Prize-winning translator writes book
Oct. 28, 2010
KALAMAZOO--Dr. Jeffrey Angles, associate professor of foreign languages at Western Michigan University, has completed a new book that is the first full retrospective of the writings of one of Japan's most important modern poets.
The book, "Forest of Eyes: Selected Poems of Tada Chimako," was published in August by the University of California Press. It offers English-language readers their first opportunity to read a wide selection of Chimako's work.
Chimako (1930-2003), gained prominence in her native country for her sensual, frequently surreal poetry and fantastic imagery. Although her writing is an essential part of postwar Japanese poetry, her sensitive explorations of women's inner lives and use of themes and motifs from European, Near Eastern and Mediterranean history, mythology and literature make her a poet of the world.
Angles first met Chimako in 1998 while studying in Kobe, Japan, the same town where she spent most of her life. He was from Ohio and she had lived in Michigan in 1986 as a poet-in-residence at Oakland University, so the two immediately struck up a friendship talking about their shared experiences in the Midwest.
It was a decade ago that Angles first developed the idea of producing a big collection of Chimako's work. By that time, the poet was ill with the uterine cancer that eventually claimed her life.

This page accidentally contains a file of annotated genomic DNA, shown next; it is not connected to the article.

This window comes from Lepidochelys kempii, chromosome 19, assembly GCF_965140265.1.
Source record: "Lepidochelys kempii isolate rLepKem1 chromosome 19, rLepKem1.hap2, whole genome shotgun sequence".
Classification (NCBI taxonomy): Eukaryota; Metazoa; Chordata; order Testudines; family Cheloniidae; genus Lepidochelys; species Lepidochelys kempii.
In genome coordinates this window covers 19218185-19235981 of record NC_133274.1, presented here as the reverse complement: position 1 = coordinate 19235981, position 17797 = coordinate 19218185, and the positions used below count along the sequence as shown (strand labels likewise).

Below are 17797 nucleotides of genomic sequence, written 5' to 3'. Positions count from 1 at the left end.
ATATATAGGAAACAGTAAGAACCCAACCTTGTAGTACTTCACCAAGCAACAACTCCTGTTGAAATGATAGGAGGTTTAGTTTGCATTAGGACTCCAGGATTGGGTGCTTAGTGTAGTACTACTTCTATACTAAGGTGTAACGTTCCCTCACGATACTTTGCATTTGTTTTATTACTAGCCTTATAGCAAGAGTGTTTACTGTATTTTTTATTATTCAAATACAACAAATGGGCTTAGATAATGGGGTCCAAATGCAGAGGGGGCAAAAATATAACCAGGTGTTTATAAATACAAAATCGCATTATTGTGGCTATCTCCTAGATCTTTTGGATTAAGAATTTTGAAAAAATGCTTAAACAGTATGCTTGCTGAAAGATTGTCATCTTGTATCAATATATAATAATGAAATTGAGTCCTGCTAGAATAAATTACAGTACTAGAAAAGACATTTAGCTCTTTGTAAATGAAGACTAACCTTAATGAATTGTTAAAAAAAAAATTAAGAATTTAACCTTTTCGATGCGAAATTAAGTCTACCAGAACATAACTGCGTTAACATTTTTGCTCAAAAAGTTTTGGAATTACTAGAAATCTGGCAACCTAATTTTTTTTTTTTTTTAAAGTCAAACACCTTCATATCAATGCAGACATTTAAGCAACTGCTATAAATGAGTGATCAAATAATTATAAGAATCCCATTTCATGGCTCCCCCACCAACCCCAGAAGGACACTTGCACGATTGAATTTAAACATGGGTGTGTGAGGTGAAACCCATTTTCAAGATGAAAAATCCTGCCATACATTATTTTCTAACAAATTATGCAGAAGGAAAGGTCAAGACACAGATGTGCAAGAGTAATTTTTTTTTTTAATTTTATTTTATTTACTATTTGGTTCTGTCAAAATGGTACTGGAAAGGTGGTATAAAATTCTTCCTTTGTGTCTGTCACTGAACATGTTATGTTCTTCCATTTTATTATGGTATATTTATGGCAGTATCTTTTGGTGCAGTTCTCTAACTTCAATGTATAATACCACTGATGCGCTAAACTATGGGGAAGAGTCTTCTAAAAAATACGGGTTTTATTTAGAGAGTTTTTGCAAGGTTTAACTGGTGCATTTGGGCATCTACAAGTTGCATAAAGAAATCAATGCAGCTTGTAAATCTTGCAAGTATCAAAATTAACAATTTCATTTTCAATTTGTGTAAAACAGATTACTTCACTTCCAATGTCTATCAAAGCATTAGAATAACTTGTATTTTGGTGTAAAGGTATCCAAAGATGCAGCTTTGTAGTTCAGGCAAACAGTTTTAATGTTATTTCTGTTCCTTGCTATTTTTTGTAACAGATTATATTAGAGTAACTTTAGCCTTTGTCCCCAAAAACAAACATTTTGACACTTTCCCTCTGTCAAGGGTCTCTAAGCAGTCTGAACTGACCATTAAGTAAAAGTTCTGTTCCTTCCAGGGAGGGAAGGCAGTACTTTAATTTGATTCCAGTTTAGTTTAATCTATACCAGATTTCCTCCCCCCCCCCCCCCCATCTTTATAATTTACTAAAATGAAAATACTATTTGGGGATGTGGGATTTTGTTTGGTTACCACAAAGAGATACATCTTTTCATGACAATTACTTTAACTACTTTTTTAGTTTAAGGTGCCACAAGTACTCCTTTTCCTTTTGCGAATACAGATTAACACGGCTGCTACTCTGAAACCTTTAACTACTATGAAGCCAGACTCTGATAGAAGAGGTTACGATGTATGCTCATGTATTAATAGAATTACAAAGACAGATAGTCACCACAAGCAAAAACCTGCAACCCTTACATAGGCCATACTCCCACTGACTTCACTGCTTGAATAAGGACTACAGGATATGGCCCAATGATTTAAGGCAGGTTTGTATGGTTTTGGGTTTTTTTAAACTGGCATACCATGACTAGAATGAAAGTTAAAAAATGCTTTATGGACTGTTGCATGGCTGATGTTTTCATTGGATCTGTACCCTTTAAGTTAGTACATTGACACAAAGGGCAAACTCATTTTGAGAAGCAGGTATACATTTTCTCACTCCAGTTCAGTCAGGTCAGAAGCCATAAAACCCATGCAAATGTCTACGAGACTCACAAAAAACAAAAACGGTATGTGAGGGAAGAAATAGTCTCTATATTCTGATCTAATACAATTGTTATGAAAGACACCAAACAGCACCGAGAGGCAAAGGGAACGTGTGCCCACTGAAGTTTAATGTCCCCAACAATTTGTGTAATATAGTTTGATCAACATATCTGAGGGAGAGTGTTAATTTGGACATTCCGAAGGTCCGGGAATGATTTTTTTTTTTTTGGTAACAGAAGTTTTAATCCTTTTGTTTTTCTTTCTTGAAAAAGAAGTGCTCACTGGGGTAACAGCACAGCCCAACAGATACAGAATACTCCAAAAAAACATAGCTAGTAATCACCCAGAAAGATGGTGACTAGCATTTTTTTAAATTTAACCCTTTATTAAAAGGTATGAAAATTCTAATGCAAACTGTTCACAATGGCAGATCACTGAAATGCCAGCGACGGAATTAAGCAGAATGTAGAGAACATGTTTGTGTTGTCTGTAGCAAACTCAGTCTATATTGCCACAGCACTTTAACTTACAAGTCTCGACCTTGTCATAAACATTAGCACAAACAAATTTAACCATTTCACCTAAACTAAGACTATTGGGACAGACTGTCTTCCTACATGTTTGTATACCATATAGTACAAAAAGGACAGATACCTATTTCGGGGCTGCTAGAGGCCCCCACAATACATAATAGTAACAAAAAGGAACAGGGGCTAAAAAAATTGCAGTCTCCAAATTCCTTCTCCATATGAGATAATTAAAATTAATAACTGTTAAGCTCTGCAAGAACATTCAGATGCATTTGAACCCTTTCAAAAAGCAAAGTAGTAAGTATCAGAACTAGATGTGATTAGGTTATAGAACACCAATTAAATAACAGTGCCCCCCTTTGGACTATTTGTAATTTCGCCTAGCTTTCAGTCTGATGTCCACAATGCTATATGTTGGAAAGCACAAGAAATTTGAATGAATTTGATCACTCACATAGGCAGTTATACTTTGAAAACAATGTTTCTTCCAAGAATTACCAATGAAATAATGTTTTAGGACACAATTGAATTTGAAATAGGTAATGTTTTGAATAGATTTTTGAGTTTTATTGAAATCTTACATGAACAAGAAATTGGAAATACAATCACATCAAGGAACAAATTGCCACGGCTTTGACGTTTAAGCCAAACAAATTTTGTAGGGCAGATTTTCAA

"Tada was eager to see her work reach a wider American audience," Angles says. "It is my greatest regret that she did not live long enough to see the successful publication of this book."
"Forest of Eyes" includes the translations of more than 100 of Chimako's most famous poems, as well as commentary and an introduction. Angles says the book was a special challenge because Chimako was one of the rare poets in contemporary Japan to write in a wide variety of poetic styles, including free verse, prose poetry, and the traditional Japanese genres of tanka and haiku.
In April, his translation work for "Forest of Eyes" earned him the prestigious 2009 Japan-U.S. Friendship Commission Prize for the Translation of Japanese Literature. He also earned a National Endowment for the Arts grant in 2008 to support a project to translate the memoirs of Takahashi Mutsuo, another prominent Japanese poet.
Angles came to WMU in 2004 and is the director and advisor for the Japanese language program. He teaches Japanese literature and translation studies. In early 2011, he will be publishing another book entitled "Writing the Love of Boys" from University of Minnesota Press. This book focuses on the representation of same-sex desire in Japanese literature and expressions of ideology in the modernist literature of the 1910s through the 1930s.
Angles also is interested in literary translation and the ways that it has spurred literary development both in and outside Japan. He was on unpaid leave during the 2009-10 academic year working at the International Research Center for Japanese Studies in Kyoto, Japan. In addition to serving as a visiting professor there, he was conducting a major research project on the cultural history of translation.
Media contact: Jeanne Baron, (269) 387-8400, email@example.com